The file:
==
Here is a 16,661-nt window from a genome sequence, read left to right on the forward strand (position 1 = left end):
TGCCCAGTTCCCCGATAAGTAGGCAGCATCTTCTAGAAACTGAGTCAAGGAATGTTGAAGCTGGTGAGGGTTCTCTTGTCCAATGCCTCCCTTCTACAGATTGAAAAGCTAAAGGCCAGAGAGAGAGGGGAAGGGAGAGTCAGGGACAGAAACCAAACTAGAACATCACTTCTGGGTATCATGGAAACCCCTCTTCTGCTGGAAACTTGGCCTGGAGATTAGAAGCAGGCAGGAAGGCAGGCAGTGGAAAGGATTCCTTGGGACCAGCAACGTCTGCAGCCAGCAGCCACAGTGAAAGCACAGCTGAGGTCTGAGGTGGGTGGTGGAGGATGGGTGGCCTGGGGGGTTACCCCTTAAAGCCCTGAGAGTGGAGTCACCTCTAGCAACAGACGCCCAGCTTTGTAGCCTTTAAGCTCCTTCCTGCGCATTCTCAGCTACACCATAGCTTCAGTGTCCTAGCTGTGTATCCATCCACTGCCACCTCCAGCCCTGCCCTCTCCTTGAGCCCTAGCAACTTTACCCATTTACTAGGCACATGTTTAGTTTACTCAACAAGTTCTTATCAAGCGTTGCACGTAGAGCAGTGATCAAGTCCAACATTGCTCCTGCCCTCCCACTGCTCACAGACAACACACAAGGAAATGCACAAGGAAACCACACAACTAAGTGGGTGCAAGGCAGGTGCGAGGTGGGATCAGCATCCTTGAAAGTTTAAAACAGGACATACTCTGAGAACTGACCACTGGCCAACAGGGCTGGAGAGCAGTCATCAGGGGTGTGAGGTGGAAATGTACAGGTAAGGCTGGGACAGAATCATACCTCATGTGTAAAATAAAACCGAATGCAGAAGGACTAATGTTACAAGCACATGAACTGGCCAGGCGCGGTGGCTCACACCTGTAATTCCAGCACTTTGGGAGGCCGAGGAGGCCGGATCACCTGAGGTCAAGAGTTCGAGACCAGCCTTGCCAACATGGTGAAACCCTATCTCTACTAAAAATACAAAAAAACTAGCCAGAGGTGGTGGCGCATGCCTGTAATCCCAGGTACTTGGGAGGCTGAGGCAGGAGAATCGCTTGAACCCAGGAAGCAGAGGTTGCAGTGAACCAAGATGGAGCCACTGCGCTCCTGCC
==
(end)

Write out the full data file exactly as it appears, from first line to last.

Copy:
Here is a 16,661-nt window from a genome sequence, read left to right on the forward strand (position 1 = left end):
TGCCCAGTTCCCCGATAAGTAGGCAGCATCTTCTAGAAACTGAGTCAAGGAATGTTGAAGCTGGTGAGGGTTCTCTTGTCCAATGCCTCCCTTCTACAGATTGAAAAGCTAAAGGCCAGAGAGAGAGGGGAAGGGAGAGTCAGGGACAGAAACCAAACTAGAACATCACTTCTGGGTATCATGGAAACCCCTCTTCTGCTGGAAACTTGGCCTGGAGATTAGAAGCAGGCAGGAAGGCAGGCAGTGGAAAGGATTCCTTGGGACCAGCAACGTCTGCAGCCAGCAGCCACAGTGAAAGCACAGCTGAGGTCTGAGGTGGGTGGTGGAGGATGGGTGGCCTGGGGGGTTACCCCTTAAAGCCCTGAGAGTGGAGTCACCTCTAGCAACAGACGCCCAGCTTTGTAGCCTTTAAGCTCCTTCCTGCGCATTCTCAGCTACACCATAGCTTCAGTGTCCTAGCTGTGTATCCATCCACTGCCACCTCCAGCCCTGCCCTCTCCTTGAGCCCTAGCAACTTTACCCATTTACTAGGCACATGTTTAGTTTACTCAACAAGTTCTTATCAAGCGTTGCACGTAGAGCAGTGATCAAGTCCAACATTGCTCCTGCCCTCCCACTGCTCACAGACAACACACAAGGAAATGCACAAGGAAACCACACAACTAAGTGGGTGCAAGGCAGGTGCGAGGTGGGATCAGCATCCTTGAAAGTTTAAAACAGGACATACTCTGAGAACTGACCACTGGCCAACAGGGCTGGAGAGCAGTCATCAGGGGTGTGAGGTGGAAATGTACAGGTAAGGCTGGGACAGAATCATACCTCATGTGTAAAATAAAACCGAATGCAGAAGGACTAATGTTACAAGCACATGAACTGGCCAGGCGCGGTGGCTCACACCTGTAATTCCAGCACTTTGGGAGGCCGAGGAGGCCGGATCACCTGAGGTCAAGAGTTCGAGACCAGCCTTGCCAACATGGTGAAACCCTATCTCTACTAAAAATACAAAAAAACTAGCCAGAGGTGGTGGCGCATGCCTGTAATCCCAGGTACTTGGGAGGCTGAGGCAGGAGAATCGCTTGAACCCAGGAAGCAGAGGTTGCAGTGAACCAAGATGGAGCCACTGCGCTCCTGCC